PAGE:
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Higher TaxaPythonidae, Henophidia, Pythonoidea, Alethinophidia, Serpentes, Squamata (snakes)
Common NamesE: Papuan Spotted Python 
Antaresia maculosa — O’SHEA et al. 2004
Antaresia maculosa — NATUSCH & LYONS 2011 
DistributionAustralia (Queensland: Badu Island, Torres Strait), Papua New Guinea, Indonesia (West Papua)

Type locality: Badu Island, Torres Strait, Queensland (10.12° S; 142.12° E)  
TypesHolotype. AMS (Australian Museum, Sydney) 58,998 (male) collected by H. Heatwole in December 1976. Paratypes: PNGM (Papua New Guinea National Museum and Art Gallery) 25,085 collected at Weam, Western Province, Papua New Guinea (8.61° S; 141.12° E) by M. O’Shea in August 2000. AMS R47895 (female) collected at Hammond Island, Torres Strait, Queensland (10.53° S; 142.22° E) by P. Webber in March 1975. AMS R46906 and AMS R47383 collected at Moa Island, Torres Strait, Queensland (10.18° S; 142.27° E) by P. Webber, Cameron and Young in February 1975. 
DiagnosisDiagnosis. The clade found in our analyses that we call maculosa c. It differs from Antaresia perthensis by a larger body size (max. SVL 1080 mm vs 670 mm) and a higher number of ventrals (253–284 vs 213–247). It differs from A. childreni by lacking a space between the blotches in the anterior third of the body creating a pale stripe and by normally having more ragged edges on its blotches. It differs from A. m. maculosa and A. m. peninsularis by having a far less contrasted pattern (vs a pattern of large contrasted blotches), with small scattered spots rather than large and dark irregular blotches. It also sometimes displays two or three prefontal scales (vs always four or more). It additionally differs from A. m. peninsularis by sometimes having two postocular scales (vs always three or four).

Description. Morphometric data of the type series can be found in Table S6. A small python, with a maximum recorded SVL of 1080 mm. Maximum tail length (TL) is 95 mm, average TL/SVL is 0.094. Average HL/SVL is 0.038, average HL/HW is 1.94. Maximum mid-body girth is 85 mm, and it is on average 1.72 times thicker than the neck.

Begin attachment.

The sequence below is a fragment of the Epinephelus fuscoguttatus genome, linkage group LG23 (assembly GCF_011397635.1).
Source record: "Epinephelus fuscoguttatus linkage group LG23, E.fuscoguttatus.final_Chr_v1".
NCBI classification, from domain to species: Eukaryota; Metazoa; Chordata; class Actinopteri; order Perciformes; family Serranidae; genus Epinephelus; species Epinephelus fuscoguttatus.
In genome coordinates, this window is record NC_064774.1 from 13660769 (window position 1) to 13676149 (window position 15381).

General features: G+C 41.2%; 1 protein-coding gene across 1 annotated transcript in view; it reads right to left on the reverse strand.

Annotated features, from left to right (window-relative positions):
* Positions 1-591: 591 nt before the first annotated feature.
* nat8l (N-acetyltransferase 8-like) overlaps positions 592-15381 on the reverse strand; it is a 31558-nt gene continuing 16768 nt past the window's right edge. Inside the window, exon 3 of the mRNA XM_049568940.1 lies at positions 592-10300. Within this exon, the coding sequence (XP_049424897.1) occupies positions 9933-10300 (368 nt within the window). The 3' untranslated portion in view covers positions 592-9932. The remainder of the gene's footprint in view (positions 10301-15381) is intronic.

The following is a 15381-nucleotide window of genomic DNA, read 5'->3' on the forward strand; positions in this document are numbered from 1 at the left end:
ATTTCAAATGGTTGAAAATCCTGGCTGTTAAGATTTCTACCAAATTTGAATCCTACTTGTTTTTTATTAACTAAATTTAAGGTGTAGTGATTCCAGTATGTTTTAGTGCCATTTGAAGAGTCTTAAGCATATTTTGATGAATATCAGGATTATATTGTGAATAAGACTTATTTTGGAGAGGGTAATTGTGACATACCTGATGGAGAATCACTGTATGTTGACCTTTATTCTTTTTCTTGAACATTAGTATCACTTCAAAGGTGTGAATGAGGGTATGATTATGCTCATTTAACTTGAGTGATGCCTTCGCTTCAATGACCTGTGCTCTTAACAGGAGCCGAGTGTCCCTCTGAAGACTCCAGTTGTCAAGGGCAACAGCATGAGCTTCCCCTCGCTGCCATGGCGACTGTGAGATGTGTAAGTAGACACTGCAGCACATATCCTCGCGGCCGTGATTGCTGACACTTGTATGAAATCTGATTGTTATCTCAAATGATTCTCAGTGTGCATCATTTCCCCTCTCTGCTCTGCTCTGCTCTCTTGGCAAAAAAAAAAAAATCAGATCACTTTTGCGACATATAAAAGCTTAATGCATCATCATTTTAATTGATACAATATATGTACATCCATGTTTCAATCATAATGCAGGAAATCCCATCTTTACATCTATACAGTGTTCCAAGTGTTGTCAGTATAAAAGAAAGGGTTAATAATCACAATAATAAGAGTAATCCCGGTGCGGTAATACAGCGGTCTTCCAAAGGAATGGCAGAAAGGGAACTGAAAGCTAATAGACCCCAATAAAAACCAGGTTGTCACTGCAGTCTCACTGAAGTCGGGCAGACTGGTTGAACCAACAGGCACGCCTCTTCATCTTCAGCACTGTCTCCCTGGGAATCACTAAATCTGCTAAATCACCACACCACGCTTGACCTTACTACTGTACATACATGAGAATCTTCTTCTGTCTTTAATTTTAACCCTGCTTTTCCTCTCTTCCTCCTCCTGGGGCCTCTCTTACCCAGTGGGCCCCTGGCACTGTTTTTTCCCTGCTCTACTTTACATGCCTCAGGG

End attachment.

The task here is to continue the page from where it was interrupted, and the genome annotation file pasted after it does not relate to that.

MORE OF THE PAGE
Head scalation comprises large symmetrical shields. One large roughly hexagonal frontal scale. Two parietal scales directly in contact with the frontal, posterior to which scales are largely undifferentiated. Parietals in contact. One large supraocular above each eye. Two to four large prefrontal scales. Two internasal scales. Rostral scale in contact with internasals, nasal and first supralabials. There are 10–12 supralabials with an average of 10.6; and 10–14 infralabials with an average of 12. Four of the infralabials have conspicuous heat pits. There is a single large, anteriorly pointed preocular scale, with sometimes an additional much smaller one between this and the fourth and/or fifth supralabial scales. There are 3–5 irregularly sized loreal scales. Two to four postocular scales. Dorsal scales are smooth, rhomboidal and slightly overlapping. In some cases, these are more elongated anteriorly and becoming more compact towards the tail. Ventral scales are transversally elongated shields; they range from 253 to 284, with an average of 270.6. Anal scale is single (undivided). Subcaudal scales range from 40 to 48 with an average of 42.8, most of them divided but sometimes fused towards the tip of the tail.
Background colouration ranges between light to dark brown. There are small and irregular dark brown blotches along the dorsal surface, with ragged edges. There is a slightly iridescent sheen to the skin. 
EtymologyThe Latin name papuensis derives from Papua, one of the names given to the island of New Guinea, where this taxon is found. 
  • Esquerré, Damien, Stephen C Donnellan, Carlos J Pavón-Vázquez, Jéssica Fenker, and J Scott Keogh. 2021. Phylogeography, Historical Demography and Systematics of the World’s Smallest Pythons (Pythonidae, Antaresia). Molecular Phylogenetics and Evolution 161: 107181 - get paper here
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